$$Tr(\rho M) = Tr\bigg(\begin{pmatrix} 0 & 0 & 0 & 0\\ 0 & 1/2 & 1/2 & 0\\ 0 & 1/2 & 1/2 & 0\\ 0 & 0 & 0 & 0 \end{pmatrix} \dfrac{1}{2}\begin{pmatrix} 1 & 0 & -i & 0\\ 0 & 1 & 0 & -i\\ i & 0 & 1 & 0\\ 0 & i & 0 & 1\end{pmatrix} \bigg) = \dfrac{1}{2} $$


Update 2:

If you want to measure in the $Z$ basis then it's trivial as you can already see the answer but we can follow the same procedure for confirmation. $\sigma_z = \begin{pmatrix} 1 & 0\\ 1 & -1 \end{pmatrix} $ and it has two eigenvectors $|0\rangle = \begin{pmatrix} 1 \\ 0 \end{pmatrix}$ and $|1 \rangle = \begin{pmatrix} 0 \\ 1 \end{pmatrix}$ with two associate eigenvalues $+1$ and $-1$ respectively. Now to know the probability of getting the first qubit to be measured with $+1$ is $Tr(\rho M)$ where $\rho$ is similar as before, and $M = |0\rangle \langle 0| \otimes I$, which works out explicitly as

\begin{align} M = |0\rangle \langle 0| \otimes I = \bigg[ \begin{pmatrix} 1 \\ 0 \end{pmatrix} \begin{pmatrix} 1 & 0 \end{pmatrix} \bigg] \otimes \begin{pmatrix} 1 & 0 \\ 0 & 1\end{pmatrix} &= \begin{pmatrix} 1 & 0 \\ 0 & 0 \end{pmatrix} \otimes \begin{pmatrix} 1 & 0 \\ 0 & 1\end{pmatrix} \\ &= \begin{pmatrix} 1 & 0 & 0 & 0\\ 0 & 1 & 0 & 0\\ 0 & 0 & 0 & 0\\ 0 & 0 & 0 & 0\end{pmatrix} \end{align}

Hence

$$Tr(\rho M) = Tr\bigg(\begin{pmatrix} 0 & 0 & 0 & 0\\ 0 & 1/2 & 1/2 & 0\\ 0 & 1/2 & 1/2 & 0\\ 0 & 0 & 0 & 0 \end{pmatrix} \begin{pmatrix} 1 & 0 & 0 & 0\\ 0 & 1 & 0 & 0\\ 0 & 0 & 0 & 0\\ 0 & 0 & 0 & 0\end{pmatrix} \bigg) = \dfrac{1}{2} $$

and the state after collapsed is: \begin{align} |\psi_{post}\rangle = \dfrac{ \begin{pmatrix} 1 & 0 & 0 & 0\\ 0 & 1 & 0 & 0\\ 0 & 0 & 0 & 0\\ 0 & 0 & 0 & 0\end{pmatrix} \dfrac{1}{\sqrt{2}}\begin{pmatrix} 0 \\ 1 \\ 1 \\ 0 \end{pmatrix} }{ \sqrt{ 1/\sqrt{2} } } = \begin{pmatrix} 0 \\ 1 \\ 0 \\ 0 \end{pmatrix} = |0 1\rangle \end{align}

This makes sense because we have $|\psi \rangle = \dfrac{|01\rangle + |10\rangle}{\sqrt{2}} $ and so if the first qubit is in the state $|0\rangle$ after measurement then this means that the state $|\psi \rangle$ has collapsed onto the eigenvector $|01 \rangle$, hence the reason why our calculation show $|01\rangle$ for $|\psi_{post}\rangle$. Similarly, if the read out indicates that the first qubit is a $|1\rangle$ then $|\psi_{post}\rangle$ would have been $|10\rangle$.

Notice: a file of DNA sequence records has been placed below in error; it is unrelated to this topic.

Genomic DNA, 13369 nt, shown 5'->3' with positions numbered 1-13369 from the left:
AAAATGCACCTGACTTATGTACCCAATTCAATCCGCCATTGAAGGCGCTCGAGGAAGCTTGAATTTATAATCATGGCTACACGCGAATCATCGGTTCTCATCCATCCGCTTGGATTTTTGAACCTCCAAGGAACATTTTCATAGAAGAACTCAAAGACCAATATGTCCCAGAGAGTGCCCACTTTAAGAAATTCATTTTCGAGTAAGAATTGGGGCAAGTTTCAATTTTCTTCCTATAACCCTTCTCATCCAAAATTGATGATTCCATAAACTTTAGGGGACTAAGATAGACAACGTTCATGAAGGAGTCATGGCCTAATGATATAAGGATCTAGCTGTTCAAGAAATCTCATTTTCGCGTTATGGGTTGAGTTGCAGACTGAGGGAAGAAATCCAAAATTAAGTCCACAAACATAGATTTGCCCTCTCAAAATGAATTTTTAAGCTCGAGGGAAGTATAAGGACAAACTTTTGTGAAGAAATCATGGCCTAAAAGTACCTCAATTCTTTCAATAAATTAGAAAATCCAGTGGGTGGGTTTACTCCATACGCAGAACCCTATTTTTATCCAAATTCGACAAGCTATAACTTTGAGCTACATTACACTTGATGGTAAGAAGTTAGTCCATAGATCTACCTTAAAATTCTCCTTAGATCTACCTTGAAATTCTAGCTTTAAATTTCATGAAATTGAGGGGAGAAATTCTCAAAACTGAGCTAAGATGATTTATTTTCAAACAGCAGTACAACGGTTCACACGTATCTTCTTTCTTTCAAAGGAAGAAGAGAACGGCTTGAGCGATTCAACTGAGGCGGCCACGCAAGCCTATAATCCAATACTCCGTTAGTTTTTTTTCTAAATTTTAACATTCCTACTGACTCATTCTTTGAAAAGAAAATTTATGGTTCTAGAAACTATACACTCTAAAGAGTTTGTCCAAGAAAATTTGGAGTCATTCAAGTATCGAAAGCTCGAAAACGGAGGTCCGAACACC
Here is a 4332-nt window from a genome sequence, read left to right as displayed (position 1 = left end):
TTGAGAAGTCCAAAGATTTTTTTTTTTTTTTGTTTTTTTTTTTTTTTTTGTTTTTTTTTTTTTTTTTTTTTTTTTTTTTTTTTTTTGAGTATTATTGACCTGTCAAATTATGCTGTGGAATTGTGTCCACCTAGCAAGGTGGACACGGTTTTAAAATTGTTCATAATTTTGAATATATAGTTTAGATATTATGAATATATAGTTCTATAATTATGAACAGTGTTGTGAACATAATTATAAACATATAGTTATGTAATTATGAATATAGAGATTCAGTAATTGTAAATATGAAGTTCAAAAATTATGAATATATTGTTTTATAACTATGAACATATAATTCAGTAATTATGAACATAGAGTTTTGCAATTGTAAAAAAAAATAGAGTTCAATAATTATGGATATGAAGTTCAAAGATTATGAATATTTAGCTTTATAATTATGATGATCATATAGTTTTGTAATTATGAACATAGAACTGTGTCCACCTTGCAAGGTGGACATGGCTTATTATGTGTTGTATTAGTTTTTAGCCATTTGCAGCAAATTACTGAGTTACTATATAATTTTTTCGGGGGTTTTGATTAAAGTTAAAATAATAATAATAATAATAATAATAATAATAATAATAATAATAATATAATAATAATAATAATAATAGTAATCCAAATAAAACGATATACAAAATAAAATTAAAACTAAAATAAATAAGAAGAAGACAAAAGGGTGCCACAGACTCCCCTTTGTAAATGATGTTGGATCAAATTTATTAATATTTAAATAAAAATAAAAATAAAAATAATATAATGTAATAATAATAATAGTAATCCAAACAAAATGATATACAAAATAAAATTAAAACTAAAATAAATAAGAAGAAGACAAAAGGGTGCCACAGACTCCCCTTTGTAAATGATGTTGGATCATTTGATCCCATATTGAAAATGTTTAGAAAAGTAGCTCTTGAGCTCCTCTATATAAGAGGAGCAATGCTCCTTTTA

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  • $\begingroup$ Thank you so much for your answer. I really appreciate it. May I know how to write the state after obtaining the result in Dirac notation? how to change from matrix to braket form ya ? $\endgroup$ Nov 17 '20 at 3:59
  • $\begingroup$ See my update portion of the answer. $\endgroup$
    – KAJ226
    Nov 17 '20 at 4:42
  • $\begingroup$ thank you so much $\endgroup$ Nov 17 '20 at 4:49
  • $\begingroup$ if we want to measure the second qubit of the state, using the collapse state, the probability of getting +1 will be 1 while the state after the measurement is still |++>. is this correct? $\endgroup$ Nov 18 '20 at 7:14
  • $\begingroup$ can you show the calculation for measuring Z-basis and the state after measurement? I get probability 1/2 with the state after the measurement is 1x4 matrix wich is 0 1 0 0 . is this correct ? $\endgroup$ Nov 18 '20 at 7:49